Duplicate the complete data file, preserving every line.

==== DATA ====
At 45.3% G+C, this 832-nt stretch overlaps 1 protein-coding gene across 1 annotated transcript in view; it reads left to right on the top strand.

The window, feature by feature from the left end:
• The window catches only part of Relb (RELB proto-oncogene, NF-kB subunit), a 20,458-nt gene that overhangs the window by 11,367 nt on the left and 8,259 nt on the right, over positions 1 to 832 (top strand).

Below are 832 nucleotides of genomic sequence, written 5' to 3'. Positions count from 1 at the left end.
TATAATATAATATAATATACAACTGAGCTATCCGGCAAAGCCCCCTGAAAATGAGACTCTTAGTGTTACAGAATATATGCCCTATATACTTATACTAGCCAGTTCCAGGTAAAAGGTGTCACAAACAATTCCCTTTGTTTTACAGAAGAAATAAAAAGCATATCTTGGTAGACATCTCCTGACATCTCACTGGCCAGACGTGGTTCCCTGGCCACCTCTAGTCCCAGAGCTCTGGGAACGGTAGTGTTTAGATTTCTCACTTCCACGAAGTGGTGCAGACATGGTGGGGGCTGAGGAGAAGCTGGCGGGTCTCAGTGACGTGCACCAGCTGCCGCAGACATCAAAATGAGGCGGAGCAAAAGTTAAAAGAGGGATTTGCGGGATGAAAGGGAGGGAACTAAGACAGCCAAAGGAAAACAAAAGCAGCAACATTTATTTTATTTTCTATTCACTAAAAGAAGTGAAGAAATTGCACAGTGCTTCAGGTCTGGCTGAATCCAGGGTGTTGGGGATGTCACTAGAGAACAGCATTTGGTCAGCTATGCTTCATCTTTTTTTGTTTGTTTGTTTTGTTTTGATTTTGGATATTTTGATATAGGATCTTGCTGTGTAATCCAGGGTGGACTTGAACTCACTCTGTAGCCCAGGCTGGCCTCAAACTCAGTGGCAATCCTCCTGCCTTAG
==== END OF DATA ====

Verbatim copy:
At 45.3% G+C, this 832-nt stretch overlaps 1 protein-coding gene across 1 annotated transcript in view; it reads left to right on the top strand.

The window, feature by feature from the left end:
• The window catches only part of Relb (RELB proto-oncogene, NF-kB subunit), a 20,458-nt gene that overhangs the window by 11,367 nt on the left and 8,259 nt on the right, over positions 1 to 832 (top strand).

Below are 832 nucleotides of genomic sequence, written 5' to 3'. Positions count from 1 at the left end.
TATAATATAATATAATATACAACTGAGCTATCCGGCAAAGCCCCCTGAAAATGAGACTCTTAGTGTTACAGAATATATGCCCTATATACTTATACTAGCCAGTTCCAGGTAAAAGGTGTCACAAACAATTCCCTTTGTTTTACAGAAGAAATAAAAAGCATATCTTGGTAGACATCTCCTGACATCTCACTGGCCAGACGTGGTTCCCTGGCCACCTCTAGTCCCAGAGCTCTGGGAACGGTAGTGTTTAGATTTCTCACTTCCACGAAGTGGTGCAGACATGGTGGGGGCTGAGGAGAAGCTGGCGGGTCTCAGTGACGTGCACCAGCTGCCGCAGACATCAAAATGAGGCGGAGCAAAAGTTAAAAGAGGGATTTGCGGGATGAAAGGGAGGGAACTAAGACAGCCAAAGGAAAACAAAAGCAGCAACATTTATTTTATTTTCTATTCACTAAAAGAAGTGAAGAAATTGCACAGTGCTTCAGGTCTGGCTGAATCCAGGGTGTTGGGGATGTCACTAGAGAACAGCATTTGGTCAGCTATGCTTCATCTTTTTTTGTTTGTTTGTTTTGTTTTGATTTTGGATATTTTGATATAGGATCTTGCTGTGTAATCCAGGGTGGACTTGAACTCACTCTGTAGCCCAGGCTGGCCTCAAACTCAGTGGCAATCCTCCTGCCTTAG